March 29, 2023

Stopping the Trip Overseas: The Tri-party Partnership Preventing the Export of Stolen Vehicles

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Another recording breaking year for Équité, Service de policede la Ville de Montréal (SPVM) and the Canada Border Services Agency (CBSA).

Vehicle theft has increased by approximately 45% in Ontario and 50% in Quebec in 2022 as Canada becomes a global source nation for the lucrative theft and exportation of vehicles. International crime rings are “targeting” Canada, coordinating and orchestrating vehicle thefts across the country in unprecedented numbers.

Cross-border criminal syndicates are exploiting Canada and their methods to export stolen vehicles continue to evolve. Thieves are stealing vehicles in Ontario, then driving to the Port of Montreal in Quebec where they are put into shipping containers, often with the plates still on, and exported overseas where they are sold. The Port of Montreal provides access to 110 million customers via rail, trucking, and shipping.

Last year, Équité Association investigators and partners recovered over 1,170 vehicles at the Port of Montreal valued at $63M, breaking the previous year’s record of most recovered vehicles.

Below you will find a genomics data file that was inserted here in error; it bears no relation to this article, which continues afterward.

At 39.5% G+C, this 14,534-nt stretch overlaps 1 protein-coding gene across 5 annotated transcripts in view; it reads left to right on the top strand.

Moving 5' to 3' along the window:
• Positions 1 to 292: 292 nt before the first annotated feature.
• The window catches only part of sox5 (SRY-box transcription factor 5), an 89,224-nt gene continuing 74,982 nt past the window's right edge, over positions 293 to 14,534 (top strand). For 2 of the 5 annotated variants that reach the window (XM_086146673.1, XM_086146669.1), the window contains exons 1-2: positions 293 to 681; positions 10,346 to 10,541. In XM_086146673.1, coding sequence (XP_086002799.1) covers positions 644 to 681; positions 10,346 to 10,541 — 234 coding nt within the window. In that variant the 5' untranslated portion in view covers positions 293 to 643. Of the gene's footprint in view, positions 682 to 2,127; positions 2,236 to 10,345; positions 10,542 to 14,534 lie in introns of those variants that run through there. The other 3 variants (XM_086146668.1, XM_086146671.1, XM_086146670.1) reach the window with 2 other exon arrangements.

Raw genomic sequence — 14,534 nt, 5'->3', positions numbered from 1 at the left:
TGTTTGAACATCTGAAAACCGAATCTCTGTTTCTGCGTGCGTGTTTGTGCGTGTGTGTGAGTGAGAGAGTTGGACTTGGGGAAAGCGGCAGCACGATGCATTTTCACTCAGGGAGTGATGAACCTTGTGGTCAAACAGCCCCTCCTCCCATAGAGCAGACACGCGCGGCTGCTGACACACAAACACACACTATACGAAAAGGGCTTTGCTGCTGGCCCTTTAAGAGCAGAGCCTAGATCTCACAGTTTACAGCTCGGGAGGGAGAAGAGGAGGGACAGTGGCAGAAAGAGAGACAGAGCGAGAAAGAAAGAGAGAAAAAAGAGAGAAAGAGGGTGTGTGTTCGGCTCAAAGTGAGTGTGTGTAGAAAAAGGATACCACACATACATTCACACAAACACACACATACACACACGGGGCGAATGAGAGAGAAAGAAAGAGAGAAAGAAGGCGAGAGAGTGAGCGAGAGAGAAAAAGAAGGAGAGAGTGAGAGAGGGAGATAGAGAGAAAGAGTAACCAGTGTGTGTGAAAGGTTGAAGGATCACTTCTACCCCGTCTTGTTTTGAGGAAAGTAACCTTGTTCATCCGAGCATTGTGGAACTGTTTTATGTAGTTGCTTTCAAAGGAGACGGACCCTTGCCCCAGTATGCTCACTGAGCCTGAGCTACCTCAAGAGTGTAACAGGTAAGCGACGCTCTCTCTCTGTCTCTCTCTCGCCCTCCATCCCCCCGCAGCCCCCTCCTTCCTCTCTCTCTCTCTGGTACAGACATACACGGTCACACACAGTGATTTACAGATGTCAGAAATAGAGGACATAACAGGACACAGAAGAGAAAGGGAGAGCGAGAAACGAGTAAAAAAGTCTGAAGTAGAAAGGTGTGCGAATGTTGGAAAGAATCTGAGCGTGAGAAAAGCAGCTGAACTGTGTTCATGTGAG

We are proud of the work of our investigators, law enforcement, and agency partners. Not only have vehicle theft recovery methods and intelligence-based approaches improved, evolved and matured, but through our collaborative effort, continued commitment, and the hard work of all involved, the three partners have made considerable strides to stop Canadian-owned vehicles from leaving the country.

The sheer volume of vehicles exiting the ports has significantly increased. Finding and identifying a stolen vehicle amongst thousands of exports is like finding a needle in a haystack. The CBSA officers, who have the authority and jurisdiction to conduct daily audits of export declarations (primary examination), as well as to select containers of interest for secondary examination at docks or warehouses, are working with Équité and the SPVM to mitigate these exports. The partnership is unique and dependent on all parties’ participation, expertise and jurisdiction.

As with all insurance crime, collaboration is the key to addressing this issue. Additionally, greater engagement on behalf of the federal and the provincial government is required in order to adequately resource the CBSA and address any legislative impediments. It is only together that we can protect Canadians against insurance crimes.